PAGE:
Jesus, through His example, and through teaching and emphasizing a relationship with the Father, has shown the importance of prayer and how to pray and in what circumstances, and most importantly that our prayers should be grounded in an intimate relationship with God. We are to be like children who climb on the lap of their father, with no pretense or fear, knowing and trusting that their father loves them and will protect, provide, and care for them.

Looking at Our Own Prayer Lives

Prayer plays a vital role in our spiritual lives, our connection with God, our inner growth, and our effectiveness as Christians. Jesus’ example of prayer, of getting away from the busyness of His life, taking time alone in prayer, even spending whole nights in prayer, interceding for others and praying effective prayers, marks the trail for those who long to walk in His footsteps.

When we hold up our prayer lives to Jesus’ teaching and example on the subject, how do we fare? Do we pray often? Do we pray in faith, fully believing God will answer? Do we recognize that by praying we are asking God to intervene in our lives? Do we understand that we are praying for God’s will to be done, recognizing that His will may differ from ours? Do we realize that He does answer, but His answers may not always be yes?

As followers of Jesus, we strive to live in accordance with God’s will, which means that when we pray, we pray both in God’s will and for His will. As the Lord’s Prayer says, “Thy will be done on earth, as it is in heaven.” Prayer is asking for the will of God to be done.

Developing Proficiency in Prayer

When we desire to achieve proficiency in an area, we often look to the examples of those who are already proficient in order to learn from them. For example, we see that Jesus rose very early in the morning, while it was still dark, departed and went out to a desolate place, and there He prayed.[8] The apostles gave themselves to the word and prayer and didn’t let the daily duties get in the way of what was most important for them.[9] Martin Luther, when faced with so much to do, gave himself to three hours of daily prayer. John Wesley devoted two hours a day in the presence of the Lord. For these greats, and numerous others who have been effective in their Christian lives, time spent in prayer has played a significant role.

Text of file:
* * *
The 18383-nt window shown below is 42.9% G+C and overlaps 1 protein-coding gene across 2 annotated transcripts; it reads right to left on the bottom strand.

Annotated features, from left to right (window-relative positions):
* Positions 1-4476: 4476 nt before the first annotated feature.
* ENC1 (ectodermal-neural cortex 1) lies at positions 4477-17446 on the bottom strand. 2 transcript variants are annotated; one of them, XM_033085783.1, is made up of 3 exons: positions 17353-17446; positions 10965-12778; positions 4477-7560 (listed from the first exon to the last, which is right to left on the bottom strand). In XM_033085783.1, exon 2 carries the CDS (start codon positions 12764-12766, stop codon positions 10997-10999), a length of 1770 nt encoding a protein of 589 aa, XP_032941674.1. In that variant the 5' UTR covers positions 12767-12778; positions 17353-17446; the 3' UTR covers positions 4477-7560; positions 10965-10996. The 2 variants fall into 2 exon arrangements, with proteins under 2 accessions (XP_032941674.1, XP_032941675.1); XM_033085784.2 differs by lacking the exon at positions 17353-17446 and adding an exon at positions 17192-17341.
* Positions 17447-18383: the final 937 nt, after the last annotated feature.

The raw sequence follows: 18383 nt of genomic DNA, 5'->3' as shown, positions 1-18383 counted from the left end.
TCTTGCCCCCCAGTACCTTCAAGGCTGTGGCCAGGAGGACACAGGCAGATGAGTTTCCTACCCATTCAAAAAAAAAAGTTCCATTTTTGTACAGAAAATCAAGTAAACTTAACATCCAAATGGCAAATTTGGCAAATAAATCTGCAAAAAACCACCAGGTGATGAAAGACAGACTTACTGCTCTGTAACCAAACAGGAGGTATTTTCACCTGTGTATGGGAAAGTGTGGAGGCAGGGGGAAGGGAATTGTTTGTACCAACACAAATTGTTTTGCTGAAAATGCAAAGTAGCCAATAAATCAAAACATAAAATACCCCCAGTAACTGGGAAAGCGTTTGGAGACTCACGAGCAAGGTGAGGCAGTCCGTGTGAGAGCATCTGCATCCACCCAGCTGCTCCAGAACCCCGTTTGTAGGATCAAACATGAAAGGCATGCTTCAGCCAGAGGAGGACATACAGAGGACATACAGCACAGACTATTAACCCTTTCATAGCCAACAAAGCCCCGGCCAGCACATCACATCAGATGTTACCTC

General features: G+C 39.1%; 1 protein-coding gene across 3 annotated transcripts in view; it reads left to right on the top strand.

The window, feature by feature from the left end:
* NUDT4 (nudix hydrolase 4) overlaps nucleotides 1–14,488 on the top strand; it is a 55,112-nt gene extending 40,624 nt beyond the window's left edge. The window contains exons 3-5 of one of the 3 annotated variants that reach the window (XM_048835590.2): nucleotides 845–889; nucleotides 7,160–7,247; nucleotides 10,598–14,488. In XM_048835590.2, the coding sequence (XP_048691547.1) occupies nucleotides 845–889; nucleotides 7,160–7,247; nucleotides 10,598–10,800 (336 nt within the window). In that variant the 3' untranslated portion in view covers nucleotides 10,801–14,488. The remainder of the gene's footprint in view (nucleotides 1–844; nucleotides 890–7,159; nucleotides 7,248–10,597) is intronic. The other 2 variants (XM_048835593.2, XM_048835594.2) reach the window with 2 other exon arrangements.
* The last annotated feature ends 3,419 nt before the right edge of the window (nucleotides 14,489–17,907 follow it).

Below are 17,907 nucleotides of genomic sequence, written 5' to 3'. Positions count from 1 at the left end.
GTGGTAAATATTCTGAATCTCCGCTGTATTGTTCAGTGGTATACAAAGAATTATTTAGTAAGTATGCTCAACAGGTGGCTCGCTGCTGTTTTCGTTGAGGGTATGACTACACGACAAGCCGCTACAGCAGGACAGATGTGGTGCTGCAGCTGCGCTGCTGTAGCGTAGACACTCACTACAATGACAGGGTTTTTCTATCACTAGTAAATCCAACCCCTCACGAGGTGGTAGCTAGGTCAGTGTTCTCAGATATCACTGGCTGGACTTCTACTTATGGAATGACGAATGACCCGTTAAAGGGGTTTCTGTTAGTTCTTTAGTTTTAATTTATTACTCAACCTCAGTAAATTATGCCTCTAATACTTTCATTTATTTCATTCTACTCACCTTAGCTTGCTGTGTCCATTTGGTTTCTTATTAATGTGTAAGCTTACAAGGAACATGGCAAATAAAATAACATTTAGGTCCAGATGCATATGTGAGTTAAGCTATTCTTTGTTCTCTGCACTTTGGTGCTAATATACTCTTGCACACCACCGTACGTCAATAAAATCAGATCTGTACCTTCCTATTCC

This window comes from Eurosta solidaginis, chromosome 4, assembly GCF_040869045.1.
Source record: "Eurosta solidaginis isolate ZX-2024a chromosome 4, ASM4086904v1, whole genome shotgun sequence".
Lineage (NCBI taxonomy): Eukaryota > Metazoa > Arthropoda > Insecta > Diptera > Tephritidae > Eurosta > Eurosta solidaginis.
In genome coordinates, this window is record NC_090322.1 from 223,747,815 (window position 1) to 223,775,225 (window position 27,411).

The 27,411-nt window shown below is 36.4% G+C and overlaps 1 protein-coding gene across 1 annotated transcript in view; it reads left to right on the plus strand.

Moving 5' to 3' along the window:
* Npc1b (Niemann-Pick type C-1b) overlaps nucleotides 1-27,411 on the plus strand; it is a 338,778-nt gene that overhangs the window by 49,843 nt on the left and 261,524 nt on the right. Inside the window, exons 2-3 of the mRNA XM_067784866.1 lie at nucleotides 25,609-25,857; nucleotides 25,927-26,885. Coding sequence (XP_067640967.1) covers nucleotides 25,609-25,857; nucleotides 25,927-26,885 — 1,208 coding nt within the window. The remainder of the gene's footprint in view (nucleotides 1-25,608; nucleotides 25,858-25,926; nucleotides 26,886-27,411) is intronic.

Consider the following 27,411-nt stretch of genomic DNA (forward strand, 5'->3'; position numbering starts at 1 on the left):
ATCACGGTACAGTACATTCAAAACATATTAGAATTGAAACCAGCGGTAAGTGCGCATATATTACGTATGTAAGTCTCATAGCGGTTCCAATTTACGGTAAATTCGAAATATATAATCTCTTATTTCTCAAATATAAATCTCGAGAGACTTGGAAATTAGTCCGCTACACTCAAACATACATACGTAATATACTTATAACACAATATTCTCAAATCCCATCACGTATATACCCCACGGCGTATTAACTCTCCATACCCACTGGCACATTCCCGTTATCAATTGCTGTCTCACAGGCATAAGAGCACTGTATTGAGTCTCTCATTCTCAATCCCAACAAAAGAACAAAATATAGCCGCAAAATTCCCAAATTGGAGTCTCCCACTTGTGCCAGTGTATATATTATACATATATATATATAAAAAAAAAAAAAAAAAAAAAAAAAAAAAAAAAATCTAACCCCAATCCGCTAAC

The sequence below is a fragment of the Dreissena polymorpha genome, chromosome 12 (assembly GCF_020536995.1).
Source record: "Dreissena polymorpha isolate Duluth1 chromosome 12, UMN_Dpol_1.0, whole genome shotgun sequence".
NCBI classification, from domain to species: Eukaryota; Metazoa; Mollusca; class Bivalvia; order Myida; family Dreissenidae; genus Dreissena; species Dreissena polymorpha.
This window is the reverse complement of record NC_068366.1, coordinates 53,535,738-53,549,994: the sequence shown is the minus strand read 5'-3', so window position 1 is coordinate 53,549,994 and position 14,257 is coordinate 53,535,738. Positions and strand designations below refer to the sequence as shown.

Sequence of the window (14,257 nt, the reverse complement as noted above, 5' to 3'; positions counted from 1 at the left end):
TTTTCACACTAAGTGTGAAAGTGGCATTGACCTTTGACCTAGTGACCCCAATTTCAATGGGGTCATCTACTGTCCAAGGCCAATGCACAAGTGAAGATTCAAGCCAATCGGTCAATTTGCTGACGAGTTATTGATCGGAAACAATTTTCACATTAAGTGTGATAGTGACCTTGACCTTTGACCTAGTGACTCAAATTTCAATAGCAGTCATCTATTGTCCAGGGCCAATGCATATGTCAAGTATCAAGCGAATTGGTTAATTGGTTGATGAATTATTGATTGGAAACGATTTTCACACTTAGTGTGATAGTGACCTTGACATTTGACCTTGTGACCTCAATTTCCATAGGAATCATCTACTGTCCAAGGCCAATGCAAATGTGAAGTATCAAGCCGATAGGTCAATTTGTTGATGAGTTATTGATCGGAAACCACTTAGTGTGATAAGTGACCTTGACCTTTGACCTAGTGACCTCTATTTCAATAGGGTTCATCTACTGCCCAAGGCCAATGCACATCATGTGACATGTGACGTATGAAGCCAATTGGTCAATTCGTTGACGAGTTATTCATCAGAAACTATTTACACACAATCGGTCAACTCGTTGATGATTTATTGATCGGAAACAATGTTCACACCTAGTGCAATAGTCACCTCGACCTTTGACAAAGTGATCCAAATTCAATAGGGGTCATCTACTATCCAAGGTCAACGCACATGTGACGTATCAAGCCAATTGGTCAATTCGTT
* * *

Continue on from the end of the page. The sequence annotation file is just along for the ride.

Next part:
Of course, they most likely didn’t start with such devotion to prayer, but became more proficient at it as time went on. While the fast-paced lives many of us live today may not allow for spending hours in daily prayer, we shouldn’t dismiss these examples. Rather we should each look at our own prayer life, at the time we spend in His presence, and ask ourselves if we are investing enough time communicating with the One with whom we are in what should be our primary relationship. Does our time in prayer reflect our deep desire to have Him participate in our lives, or is it more of a hit-or-miss commitment?

Prayer isn’t meant to be a one-way conversation, with us speaking and expecting God to do all the listening. In times of prayer we should also open ourselves up to hear what God wants to say to us, through the Bible, through what godly teachers or preachers are saying, or through getting quiet before Him and opening our hearts to hear His voice. He can speak to us in many ways: through impressions He gives, thoughts He puts in our minds, through Bible verses or prophecies we receive. Prayer is communication, and communication is a two-way street. So besides asking God to hear what we are saying to Him, we should also be giving Him the opportunity to speak to us.

We are called to be in continual relationship with God, in a sense having an ongoing dialogue with Him, talking to Him, asking His guidance, praising Him, listening to Him throughout our day. This can be seen as the meaning of Paul’s general admonition to pray “continually” or “without ceasing.”[10]

Prayer is our means of communicating with God, of coming into and remaining in His presence. As we climb onto our Heavenly Father’s lap, as His children, we can ask Him anything, we can trust Him with everything. We can feel His love for us, His assurance, His care. In our time of communicating with Him we learn from Him, and in time we become more like Him. If we truly desire to become more like Jesus, we must walk with Him on the path of prayer.

For more writings by Peter Amsterdam, visit Directors Corner.


[1] Mark 14:36. (Unless otherwise indicated, all scriptures are from the Holy Bible, English Standard Version, copyright © 2001 by Crossway Bibles, a division of Good News Publishers. Used by permission. All rights reserved.)

[2] Romans 8:15.

[3] Galatians 4:6–7.

[4] See “The Friend at Midnight and The Father’s Good Gifts.”

[5] See “The Unjust Judge.”

[6] Matthew 7:9–11.

[7] Matthew 6:9–13; Luke 11:2–4.

[8] Mark 1:35.

[9] Acts 6:4.

[10] 1 Thessalonians 5:17 NIV.